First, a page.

Bodies of evidence: the rhetoric of simulated history

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Wright, Jaime Lane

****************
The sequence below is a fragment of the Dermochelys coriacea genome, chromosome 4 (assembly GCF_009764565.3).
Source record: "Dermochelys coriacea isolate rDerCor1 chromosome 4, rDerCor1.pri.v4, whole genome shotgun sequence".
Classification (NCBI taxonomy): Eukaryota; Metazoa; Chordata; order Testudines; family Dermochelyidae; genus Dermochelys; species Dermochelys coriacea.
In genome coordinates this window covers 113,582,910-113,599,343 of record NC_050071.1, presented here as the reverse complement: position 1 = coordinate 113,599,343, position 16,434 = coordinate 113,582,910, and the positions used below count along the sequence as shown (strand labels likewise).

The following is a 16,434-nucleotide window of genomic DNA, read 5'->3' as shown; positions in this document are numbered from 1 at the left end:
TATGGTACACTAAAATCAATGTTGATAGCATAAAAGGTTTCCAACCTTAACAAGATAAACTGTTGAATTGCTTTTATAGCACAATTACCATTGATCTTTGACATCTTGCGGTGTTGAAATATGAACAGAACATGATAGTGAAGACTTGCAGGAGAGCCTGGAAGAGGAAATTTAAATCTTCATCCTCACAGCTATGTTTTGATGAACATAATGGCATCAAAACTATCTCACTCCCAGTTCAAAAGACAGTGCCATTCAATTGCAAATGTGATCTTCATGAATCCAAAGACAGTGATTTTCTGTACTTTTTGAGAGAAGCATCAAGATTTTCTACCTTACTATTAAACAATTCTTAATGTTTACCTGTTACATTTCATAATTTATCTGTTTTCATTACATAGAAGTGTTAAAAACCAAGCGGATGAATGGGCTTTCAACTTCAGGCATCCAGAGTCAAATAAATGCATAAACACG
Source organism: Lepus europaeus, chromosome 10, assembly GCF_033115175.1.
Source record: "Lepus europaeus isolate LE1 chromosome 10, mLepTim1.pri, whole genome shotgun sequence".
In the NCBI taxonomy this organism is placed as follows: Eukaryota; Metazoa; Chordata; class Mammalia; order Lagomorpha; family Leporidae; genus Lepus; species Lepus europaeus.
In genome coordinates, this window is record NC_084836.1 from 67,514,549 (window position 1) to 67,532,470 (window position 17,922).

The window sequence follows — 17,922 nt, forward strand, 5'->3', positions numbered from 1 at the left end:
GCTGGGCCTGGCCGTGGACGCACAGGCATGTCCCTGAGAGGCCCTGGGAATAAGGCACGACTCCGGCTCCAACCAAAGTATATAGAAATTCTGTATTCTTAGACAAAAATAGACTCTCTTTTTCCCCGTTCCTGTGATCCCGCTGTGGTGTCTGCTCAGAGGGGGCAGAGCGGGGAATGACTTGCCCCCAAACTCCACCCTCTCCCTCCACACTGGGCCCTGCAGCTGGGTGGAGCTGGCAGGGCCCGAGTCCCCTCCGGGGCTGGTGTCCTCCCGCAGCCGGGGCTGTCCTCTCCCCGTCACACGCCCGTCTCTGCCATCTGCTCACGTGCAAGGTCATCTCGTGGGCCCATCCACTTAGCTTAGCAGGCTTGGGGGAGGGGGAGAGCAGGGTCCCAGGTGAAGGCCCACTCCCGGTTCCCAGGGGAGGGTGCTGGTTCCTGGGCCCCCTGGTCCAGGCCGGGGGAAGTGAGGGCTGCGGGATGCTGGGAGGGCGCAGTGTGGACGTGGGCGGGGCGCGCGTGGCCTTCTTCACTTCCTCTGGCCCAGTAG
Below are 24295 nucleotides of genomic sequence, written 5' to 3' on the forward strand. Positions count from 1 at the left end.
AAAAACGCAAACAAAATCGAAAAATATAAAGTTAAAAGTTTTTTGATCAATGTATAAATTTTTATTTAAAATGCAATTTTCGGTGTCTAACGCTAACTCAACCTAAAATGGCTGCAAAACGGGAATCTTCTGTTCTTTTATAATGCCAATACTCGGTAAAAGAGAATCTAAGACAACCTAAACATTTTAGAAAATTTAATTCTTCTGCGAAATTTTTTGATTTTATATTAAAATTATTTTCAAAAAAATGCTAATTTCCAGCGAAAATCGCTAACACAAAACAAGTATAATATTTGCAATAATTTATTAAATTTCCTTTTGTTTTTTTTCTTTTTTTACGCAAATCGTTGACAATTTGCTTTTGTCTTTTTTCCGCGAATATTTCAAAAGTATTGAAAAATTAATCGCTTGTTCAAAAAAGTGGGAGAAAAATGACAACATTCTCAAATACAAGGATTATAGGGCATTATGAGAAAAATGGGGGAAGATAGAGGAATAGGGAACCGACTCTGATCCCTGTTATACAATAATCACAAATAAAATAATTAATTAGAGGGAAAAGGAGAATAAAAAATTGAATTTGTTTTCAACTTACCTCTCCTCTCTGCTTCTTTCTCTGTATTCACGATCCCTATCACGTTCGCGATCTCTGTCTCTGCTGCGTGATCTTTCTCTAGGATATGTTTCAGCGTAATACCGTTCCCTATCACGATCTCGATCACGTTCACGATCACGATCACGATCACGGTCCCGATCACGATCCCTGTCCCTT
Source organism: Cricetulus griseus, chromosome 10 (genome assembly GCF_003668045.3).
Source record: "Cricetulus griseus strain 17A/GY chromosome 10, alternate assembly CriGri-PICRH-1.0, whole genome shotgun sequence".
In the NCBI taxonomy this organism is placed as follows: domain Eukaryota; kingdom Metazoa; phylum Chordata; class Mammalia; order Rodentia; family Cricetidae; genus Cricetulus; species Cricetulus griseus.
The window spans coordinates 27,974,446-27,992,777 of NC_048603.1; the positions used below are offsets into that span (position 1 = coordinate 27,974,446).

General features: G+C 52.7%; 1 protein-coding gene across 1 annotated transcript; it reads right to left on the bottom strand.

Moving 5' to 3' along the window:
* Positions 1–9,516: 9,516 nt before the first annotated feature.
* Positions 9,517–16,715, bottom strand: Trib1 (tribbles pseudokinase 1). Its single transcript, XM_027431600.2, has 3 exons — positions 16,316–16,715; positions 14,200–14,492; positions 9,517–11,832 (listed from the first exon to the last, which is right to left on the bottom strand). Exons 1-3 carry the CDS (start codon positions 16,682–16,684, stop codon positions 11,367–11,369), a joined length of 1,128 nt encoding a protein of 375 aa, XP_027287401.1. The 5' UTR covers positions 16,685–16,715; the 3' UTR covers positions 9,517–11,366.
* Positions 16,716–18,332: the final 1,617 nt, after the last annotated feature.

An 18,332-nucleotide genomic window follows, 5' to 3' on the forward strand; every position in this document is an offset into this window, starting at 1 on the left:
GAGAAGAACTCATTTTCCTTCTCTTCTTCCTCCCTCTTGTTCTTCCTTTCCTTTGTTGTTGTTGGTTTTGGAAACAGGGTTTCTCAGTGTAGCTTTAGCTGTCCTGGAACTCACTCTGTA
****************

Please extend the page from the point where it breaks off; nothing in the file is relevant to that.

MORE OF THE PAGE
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The past and the present are never involved in a fixed relation; they are, in fact, constantly shaping and affecting one another. As we seek to learn more about the past, our perceptions of the present change, and, as we seek to understand more about the present, our approaches to (and explorations of) the past alter. There is a mutually reinforcing rhetorical force to historical investigations and their connections to contemporary ends. Claims about the past set boundaries; when one person (or family or nation) makes a statement about history, rhetorical, social and political lines are drawn. Maneuvering within and between and around those boundaries is the rhetorical practice of historiography; the results of those rhetorical maneuvers are the political practice of historiography. Claims about the past are used to do many things, and this dissertation is about those rhetorical uses and the boundaries that they establish. This dissertation is about the epistemological power of historical rhetoric, the social and political work done in the present by knowledge claims we make about the past. Different ways of talking about the past are both a rhetorical practice (a way to construct believable histories) and a source of knowledge. It is important for rhetorical critics to recognize that the constructions of history are doing something at the same time that they are becoming something for others to use rhetorically, politically, and socially. In this dissertation, I explore four different rhetorics of history: Experienced History, Professional History, Collective Memory, and Simulated History. Suggesting that effective persuasive arguments are shaped and predicted by the cultures from which they stem, I investigate and compare these knowledge claims about the past. Using four rhetorical dimensions (Materiality, Perspective, Standards of Practice, and Silences), I examine how knowledge claims about the past differ, how the methods work rhetorically, and how those different rhetorical powers create distinct understandings of the past.



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